Teaching Comparative Government and Politics

Wednesday, January 30, 2013

Interpreting clues in China

This is just a minor example of the subtlety of the clues that are used by outsiders to figure out what's going on in Chinese politics. Don't even think of transparency. I added a bit of bold face so you won't miss the clue.

Former Chinese Leader Steps Back, Fueling Speculation
A decade after he stepped down as China’s top leader, the powerful Communist Party elder Jiang Zemin has used the death of a former rival to signal that he may allow his political shadow to recede and give the nation’s newest leader more room to consolidate his authority.

The sign came in official accounts of mourning for Yang Baibing, a general who was pushed from office after being implicated in efforts to challenge Mr. Jiang. A report on the funeral by Xinhua, the state news agency, on Monday ranked Mr. Jiang last among a dozen party luminaries who had offered words of comfort and condolences.

As recently as late November, Mr. Jiang, 86, was placed third in rank in a similar mourning announcement, behind Hu Jintao…

For some political analysts seeking to fathom the undercurrents of power in China’s elite, Mr. Jiang’s reduced protocol ranking suggested something more: that he may finally curb any impulses to exert influence in Zhongnanhai, the party leadership’s compound in Beijing…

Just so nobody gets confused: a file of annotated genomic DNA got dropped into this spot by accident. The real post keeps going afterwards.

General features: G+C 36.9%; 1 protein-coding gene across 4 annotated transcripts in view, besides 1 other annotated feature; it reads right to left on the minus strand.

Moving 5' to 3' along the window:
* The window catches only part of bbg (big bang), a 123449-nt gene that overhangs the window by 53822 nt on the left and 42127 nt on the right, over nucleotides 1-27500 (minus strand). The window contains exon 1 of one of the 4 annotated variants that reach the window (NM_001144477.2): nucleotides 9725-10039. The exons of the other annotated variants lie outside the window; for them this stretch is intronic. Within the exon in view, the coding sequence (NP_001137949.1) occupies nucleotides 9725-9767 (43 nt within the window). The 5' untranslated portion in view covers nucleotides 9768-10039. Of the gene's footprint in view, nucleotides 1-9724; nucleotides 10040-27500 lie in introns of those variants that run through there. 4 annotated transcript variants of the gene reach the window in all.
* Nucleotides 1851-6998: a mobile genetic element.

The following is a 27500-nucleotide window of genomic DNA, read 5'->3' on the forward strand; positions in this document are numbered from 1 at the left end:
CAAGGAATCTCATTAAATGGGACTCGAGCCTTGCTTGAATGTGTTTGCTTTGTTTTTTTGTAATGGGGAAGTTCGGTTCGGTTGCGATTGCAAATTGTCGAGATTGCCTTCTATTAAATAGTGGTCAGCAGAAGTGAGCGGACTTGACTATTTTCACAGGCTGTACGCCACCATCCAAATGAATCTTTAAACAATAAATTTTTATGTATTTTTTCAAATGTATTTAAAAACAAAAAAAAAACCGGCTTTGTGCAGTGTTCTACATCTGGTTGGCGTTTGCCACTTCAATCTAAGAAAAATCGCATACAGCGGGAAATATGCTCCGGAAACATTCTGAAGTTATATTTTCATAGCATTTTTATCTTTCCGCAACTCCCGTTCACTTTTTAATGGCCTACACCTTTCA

And some argue that Mr. Jiang, while signaling that he is ready to step away from the political fray, is doing so in a way that does not exclude renewed efforts to exert influence. “I think that everyone was amazed that at 86 he still had the ability to achieve the influence that he wielded at the 18th Party Congress,” said Joseph Fewsmith, a specialist in Chinese politics at Boston University. “Having helped put in place the leadership that he wanted, it seems likely that he will now seek a lower profile.”…
See also

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